America’s wireless customers get the most value for their money according to a new, comprehensive analysis of wireless plans offered in 36 countries from NERA Economic Consulting. NERA’s data shows that U.S. consumers save up to nearly $10 billion each year, stemming from the superior value that U.S. wireless providers offer.
“The U.S. wireless industry offers tremendous value to consumers, as this comprehensive study conclusively proves,” said Meredith Attwell Baker, CTIA President and CEO. “Better speeds, more coverage, and lower prices—all driven by intense competition and focus on serving consumers—mean America’s wireless users get great bang for their buck.”
“With its comprehensive nature, this study should quickly become the gold standard of wireless value proposition studies,” said NERA Managing Director Dr. Christian Dippon. “As opposed to much of the existing research, we look at a myriad of competitive differentiators beyond price as well as the vast differences in building wireless networks in each country—all of which results in a more accurate and meaningful comparison of the actual value propositions offered to consumers. Other studies often look at a single metric—usually the cost per gigabyte of data—to rank countries. However, that approach fails to consider all the factors that consumers consider when choosing a wireless provider and other factors that enhance consumer value.”
About the Study
NERA compiled data on 1,554 wireless plans from 213 wireless providers across 36 countries. The data included key factors like minutes, amount of data included, SMS inclusion, number of lines, network coverage, download speeds, and price. They also gathered country-specific attributes like geographic size and per capita income, as these factors can drive differences in cost and value considerations.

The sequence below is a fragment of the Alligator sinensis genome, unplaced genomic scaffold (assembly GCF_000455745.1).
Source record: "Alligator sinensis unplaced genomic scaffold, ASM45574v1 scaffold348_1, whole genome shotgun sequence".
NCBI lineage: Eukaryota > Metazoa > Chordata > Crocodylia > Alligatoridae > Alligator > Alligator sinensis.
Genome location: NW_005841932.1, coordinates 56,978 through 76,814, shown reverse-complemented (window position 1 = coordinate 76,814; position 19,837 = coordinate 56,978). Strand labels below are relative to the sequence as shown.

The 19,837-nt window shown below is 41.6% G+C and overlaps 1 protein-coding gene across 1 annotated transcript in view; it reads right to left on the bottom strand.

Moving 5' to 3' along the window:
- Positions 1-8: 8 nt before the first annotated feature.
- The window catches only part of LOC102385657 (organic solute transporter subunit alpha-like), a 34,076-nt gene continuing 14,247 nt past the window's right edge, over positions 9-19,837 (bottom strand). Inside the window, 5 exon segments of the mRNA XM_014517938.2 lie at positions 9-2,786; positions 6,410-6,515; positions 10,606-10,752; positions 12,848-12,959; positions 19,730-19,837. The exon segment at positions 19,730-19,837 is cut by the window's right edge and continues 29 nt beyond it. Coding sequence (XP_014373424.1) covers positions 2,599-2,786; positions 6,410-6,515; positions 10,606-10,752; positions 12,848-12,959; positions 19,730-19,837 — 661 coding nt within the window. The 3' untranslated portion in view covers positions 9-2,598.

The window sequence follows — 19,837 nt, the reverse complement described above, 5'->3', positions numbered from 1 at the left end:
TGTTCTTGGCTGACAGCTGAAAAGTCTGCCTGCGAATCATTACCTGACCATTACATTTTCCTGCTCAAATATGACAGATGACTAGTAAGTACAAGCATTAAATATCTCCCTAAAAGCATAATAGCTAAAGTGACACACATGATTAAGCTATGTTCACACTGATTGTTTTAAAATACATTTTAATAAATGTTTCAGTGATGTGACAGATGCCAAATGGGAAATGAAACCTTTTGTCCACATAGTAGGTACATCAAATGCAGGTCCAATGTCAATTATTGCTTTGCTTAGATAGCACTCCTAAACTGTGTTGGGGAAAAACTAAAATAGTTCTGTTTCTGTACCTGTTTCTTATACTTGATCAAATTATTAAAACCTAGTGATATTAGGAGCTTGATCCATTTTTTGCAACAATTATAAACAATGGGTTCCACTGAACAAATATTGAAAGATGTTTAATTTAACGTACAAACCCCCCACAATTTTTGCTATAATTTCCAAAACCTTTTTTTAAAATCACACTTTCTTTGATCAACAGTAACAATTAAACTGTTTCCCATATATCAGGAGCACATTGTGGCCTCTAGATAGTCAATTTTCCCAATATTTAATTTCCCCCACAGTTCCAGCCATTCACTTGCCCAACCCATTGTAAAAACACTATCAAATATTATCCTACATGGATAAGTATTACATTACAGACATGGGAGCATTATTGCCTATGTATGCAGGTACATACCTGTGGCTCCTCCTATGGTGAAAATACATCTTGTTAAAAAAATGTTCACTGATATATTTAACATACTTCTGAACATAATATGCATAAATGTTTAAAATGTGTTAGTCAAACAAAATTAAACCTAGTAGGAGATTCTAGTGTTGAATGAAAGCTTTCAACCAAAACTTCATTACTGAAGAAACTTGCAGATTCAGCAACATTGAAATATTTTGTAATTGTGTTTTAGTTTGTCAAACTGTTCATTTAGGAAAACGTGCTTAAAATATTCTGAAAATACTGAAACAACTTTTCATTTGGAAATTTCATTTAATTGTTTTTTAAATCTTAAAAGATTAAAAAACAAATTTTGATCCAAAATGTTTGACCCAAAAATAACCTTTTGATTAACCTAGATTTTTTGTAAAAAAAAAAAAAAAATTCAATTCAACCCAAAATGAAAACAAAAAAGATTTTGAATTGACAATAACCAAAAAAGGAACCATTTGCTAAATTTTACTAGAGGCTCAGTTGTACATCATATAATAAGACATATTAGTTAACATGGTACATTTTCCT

NERA derived the value offered by each country’s wireless providers by determining the difference between the expected cost of service and the actual cost subscribers pay. They then ranked the U.S. value proposition against seven different country peer groups, including G7 countries, countries with similar GDP per capita, and EU countries.
To determine an overall rank of the countries with greatest wireless value proposition, each country received a score for its position in each peer group. Combining the scores of each peer set, the U.S. ranked first in value proposition, followed by Canada and Ireland.
To determine how much American consumers may save each year, NERA subtracted what consumers pay every year in the U.S. from what they would have paid for the same service in the average of other countries. The calculation showed U.S. wireless consumers may be saving nearly $10B each year.
The full study is available here.